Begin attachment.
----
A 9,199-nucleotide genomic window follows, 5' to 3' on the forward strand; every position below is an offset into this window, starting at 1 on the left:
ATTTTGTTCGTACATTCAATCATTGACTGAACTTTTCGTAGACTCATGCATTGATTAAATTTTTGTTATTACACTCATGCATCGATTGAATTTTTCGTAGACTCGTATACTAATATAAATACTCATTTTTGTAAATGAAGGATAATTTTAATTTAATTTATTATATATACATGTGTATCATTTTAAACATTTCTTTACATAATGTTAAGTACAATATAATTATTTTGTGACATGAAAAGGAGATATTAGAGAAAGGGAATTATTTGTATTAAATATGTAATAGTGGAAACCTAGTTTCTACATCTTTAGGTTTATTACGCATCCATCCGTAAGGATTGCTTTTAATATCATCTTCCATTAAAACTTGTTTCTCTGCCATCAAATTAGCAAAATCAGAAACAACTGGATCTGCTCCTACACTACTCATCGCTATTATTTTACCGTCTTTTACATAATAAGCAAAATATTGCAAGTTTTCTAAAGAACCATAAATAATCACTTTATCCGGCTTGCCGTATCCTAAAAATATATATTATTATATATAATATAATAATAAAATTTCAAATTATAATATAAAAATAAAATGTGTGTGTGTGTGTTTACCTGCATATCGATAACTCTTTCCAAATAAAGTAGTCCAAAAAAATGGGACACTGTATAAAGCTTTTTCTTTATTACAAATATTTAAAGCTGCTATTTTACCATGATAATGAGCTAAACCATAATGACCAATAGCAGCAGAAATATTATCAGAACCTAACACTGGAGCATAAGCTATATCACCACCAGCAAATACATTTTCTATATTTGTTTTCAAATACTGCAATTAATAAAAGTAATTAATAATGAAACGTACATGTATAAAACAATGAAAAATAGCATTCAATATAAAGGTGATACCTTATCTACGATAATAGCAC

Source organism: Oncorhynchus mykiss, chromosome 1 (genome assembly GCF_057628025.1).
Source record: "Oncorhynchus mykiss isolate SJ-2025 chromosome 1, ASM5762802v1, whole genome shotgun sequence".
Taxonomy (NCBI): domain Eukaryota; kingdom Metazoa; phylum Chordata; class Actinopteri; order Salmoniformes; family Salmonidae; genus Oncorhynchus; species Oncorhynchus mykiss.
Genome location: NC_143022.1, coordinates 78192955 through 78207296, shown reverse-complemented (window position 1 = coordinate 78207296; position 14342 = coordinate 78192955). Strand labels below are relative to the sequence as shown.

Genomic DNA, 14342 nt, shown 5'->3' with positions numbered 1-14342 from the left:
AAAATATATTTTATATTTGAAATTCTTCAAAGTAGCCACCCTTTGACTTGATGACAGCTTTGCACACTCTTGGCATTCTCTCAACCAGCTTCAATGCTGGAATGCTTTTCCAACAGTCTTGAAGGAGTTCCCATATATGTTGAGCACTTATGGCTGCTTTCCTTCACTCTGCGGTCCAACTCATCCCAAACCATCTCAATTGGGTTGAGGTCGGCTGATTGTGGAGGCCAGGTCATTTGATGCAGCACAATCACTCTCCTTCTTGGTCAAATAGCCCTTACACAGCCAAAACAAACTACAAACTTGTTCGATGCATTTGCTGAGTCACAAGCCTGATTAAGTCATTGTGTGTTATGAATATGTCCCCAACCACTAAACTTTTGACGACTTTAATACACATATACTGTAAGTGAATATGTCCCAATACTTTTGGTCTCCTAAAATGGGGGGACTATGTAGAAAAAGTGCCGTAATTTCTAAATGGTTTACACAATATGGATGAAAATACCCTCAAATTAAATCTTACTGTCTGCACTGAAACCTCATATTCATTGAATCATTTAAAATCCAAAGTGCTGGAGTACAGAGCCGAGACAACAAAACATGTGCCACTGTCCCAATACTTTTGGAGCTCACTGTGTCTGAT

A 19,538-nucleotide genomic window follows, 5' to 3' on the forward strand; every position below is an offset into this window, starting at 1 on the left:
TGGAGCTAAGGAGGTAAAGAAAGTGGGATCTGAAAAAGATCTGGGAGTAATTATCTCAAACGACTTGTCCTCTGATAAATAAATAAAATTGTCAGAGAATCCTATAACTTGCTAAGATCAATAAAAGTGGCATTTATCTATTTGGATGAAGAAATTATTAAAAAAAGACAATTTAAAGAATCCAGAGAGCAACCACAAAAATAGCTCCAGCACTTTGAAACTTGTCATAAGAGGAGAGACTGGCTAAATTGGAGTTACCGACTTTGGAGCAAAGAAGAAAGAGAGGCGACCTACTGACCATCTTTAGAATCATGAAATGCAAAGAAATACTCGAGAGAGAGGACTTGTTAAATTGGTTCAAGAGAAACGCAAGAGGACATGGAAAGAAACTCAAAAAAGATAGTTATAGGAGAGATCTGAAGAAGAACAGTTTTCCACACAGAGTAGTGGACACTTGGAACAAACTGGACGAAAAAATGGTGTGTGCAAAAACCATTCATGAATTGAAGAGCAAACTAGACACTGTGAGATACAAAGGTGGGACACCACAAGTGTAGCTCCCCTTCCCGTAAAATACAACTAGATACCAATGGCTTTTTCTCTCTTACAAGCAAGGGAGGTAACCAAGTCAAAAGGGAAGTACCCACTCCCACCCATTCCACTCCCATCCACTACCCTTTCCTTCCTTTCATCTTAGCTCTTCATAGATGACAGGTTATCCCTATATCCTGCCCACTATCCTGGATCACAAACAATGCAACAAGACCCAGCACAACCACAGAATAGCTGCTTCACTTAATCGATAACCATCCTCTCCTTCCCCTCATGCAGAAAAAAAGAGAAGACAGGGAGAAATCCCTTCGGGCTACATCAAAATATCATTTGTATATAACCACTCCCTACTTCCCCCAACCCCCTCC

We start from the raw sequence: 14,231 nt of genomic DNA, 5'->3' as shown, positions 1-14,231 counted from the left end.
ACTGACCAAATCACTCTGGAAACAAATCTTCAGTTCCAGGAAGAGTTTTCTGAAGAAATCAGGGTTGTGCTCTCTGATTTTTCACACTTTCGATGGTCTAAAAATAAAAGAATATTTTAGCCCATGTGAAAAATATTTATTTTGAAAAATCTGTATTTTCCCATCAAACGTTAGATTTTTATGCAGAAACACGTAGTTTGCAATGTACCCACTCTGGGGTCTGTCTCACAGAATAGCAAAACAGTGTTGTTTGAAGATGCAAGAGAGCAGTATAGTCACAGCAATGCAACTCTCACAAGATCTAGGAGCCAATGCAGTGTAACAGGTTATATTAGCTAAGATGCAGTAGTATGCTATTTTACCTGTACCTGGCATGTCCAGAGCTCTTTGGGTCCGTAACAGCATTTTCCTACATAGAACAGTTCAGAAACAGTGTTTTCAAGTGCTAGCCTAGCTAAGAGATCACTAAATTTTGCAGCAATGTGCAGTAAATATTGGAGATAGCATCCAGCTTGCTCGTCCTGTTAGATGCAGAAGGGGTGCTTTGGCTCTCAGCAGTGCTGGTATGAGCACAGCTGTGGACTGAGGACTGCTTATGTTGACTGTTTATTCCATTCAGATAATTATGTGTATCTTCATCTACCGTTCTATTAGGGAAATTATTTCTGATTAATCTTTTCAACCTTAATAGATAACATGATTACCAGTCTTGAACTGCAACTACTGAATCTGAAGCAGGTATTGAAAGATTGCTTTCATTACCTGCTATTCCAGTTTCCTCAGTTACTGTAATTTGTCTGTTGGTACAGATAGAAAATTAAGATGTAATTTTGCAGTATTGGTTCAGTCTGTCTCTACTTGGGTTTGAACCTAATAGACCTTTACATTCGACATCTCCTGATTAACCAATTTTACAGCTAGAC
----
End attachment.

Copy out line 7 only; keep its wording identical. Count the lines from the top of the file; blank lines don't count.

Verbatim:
Genomic DNA, 14342 nt, shown 5'->3' with positions numbered 1-14342 from the left: